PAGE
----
This reporting obligation applies to data security breaches that are likely to result in a high risk to the personality or fundamental rights of the data subject.
Records of Processing Activities
Requirements for documenting processing activities have also been expanded. Similar to the GDPR, both controllers and processors are now required to maintain such records under the Data Protection Act (DSG). This record must include information about the controller's identity, the purpose of data processing, recipients of the data, retention periods, and data security measures implemented.
Privacy by Default
The concept of Privacy by Design is also incorporated in the revised Data Protection Act under Article 7. This means that when designing technical data processing processes, attention must be given to minimizing data collection. "Privacy by Design" entails developers integrating data protection and respect for users' privacy into the structure of products or services that collect personal data. The principle of "Privacy by Default" ensures that when a product or service is launched, it already has the highest possible level of security activated. This means that all necessary measures for data protection and limiting its use are activated by default, without user intervention. In other words, all software, hardware, and services must be configured to securely store data and ensure user privacy.
Technical and Organizational Measures (TOMs)
Data processing security has been given increased importance. Controllers and processors must take appropriate technical and organizational measures (also known as "TOMs") to ensure data security, as per the new regulations. According to the new provisions, both controllers and contracted data processors must take suitable technical and organizational measures to ensure a level of security appropriate to the risk. These measures aim to prevent security breaches.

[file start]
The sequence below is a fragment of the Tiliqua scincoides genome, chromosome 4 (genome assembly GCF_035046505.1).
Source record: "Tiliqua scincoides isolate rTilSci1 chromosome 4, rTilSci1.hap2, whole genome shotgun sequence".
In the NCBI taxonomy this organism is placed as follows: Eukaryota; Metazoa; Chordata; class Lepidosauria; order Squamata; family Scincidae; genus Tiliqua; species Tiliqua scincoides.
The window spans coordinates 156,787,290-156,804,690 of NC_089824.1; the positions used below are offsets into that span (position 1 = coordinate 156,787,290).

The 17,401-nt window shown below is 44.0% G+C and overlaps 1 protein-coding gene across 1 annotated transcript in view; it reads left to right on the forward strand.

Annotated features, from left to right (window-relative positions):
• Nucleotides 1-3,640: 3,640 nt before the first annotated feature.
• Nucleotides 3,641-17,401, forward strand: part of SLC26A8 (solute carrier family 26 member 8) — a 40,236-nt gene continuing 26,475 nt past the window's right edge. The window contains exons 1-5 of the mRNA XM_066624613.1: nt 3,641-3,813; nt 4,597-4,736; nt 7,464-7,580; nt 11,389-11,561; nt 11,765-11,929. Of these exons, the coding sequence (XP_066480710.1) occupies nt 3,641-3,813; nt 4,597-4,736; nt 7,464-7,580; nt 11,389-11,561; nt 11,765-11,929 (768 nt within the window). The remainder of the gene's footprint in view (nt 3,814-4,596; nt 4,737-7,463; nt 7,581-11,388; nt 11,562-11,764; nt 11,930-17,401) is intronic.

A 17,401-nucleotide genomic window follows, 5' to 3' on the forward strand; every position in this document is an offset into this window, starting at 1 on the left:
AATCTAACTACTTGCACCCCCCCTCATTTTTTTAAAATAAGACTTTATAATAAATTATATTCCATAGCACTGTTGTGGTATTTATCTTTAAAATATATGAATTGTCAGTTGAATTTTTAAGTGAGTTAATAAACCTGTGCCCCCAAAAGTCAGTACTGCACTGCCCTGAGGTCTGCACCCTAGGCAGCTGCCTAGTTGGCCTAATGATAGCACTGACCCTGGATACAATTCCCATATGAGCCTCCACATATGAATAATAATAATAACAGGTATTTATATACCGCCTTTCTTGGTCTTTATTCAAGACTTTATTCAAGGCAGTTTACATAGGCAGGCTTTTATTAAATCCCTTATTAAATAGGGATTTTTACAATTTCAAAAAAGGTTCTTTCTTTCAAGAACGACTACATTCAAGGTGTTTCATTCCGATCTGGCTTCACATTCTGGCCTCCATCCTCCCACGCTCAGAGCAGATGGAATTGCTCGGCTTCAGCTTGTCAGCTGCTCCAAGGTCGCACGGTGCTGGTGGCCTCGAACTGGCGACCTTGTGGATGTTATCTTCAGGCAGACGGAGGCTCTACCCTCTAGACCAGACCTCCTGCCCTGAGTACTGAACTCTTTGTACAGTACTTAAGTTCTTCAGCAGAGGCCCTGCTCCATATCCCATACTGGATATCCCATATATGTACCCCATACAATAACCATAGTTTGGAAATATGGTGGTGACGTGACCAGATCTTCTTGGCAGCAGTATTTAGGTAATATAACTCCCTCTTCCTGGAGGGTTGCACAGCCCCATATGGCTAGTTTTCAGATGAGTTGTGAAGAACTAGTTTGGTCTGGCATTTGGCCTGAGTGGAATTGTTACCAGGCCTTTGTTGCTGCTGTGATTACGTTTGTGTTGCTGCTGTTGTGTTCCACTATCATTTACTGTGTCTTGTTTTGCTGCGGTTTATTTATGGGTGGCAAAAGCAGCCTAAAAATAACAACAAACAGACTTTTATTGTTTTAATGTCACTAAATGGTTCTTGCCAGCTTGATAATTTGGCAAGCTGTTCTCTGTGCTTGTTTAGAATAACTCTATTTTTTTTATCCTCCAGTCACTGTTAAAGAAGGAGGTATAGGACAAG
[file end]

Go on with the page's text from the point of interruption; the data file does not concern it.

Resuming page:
Conclusion and outlook for the future
Although it was inspired by the GDPR and replicates key provisions, the DPA is significantly less detailed than the GDPR, which is why it can also be regarded as "GDPR Light". As a result, Swiss companies that already had to comply with the GDPR will find it easy to comply with the new data protection law in Switzerland. For the rest, however, the revised law does entail some new tasks in order to be able to continue to act in compliance with the data protection law.
Finally, it should be expressly mentioned at this point, that EU companies may also be affected by the revised Swiss data protection law, especially if they have business relationships, branches or activities in Switzerland. The Swiss Data Protection Act applies to the processing of personal data within Switzerland, regardless of whether the data is processed by Swiss companies or by foreign companies. If an EU company processes personal data of individuals in Switzerland or offers services to Swiss customers, they must comply with the provisions of the Swiss Data Protection Act. Although EU companies will be familiar with many of the regulations, as already discussed, the differences between the two sets of regulations must still be taken into account, in order to be well equipped in terms of data protection law in the future.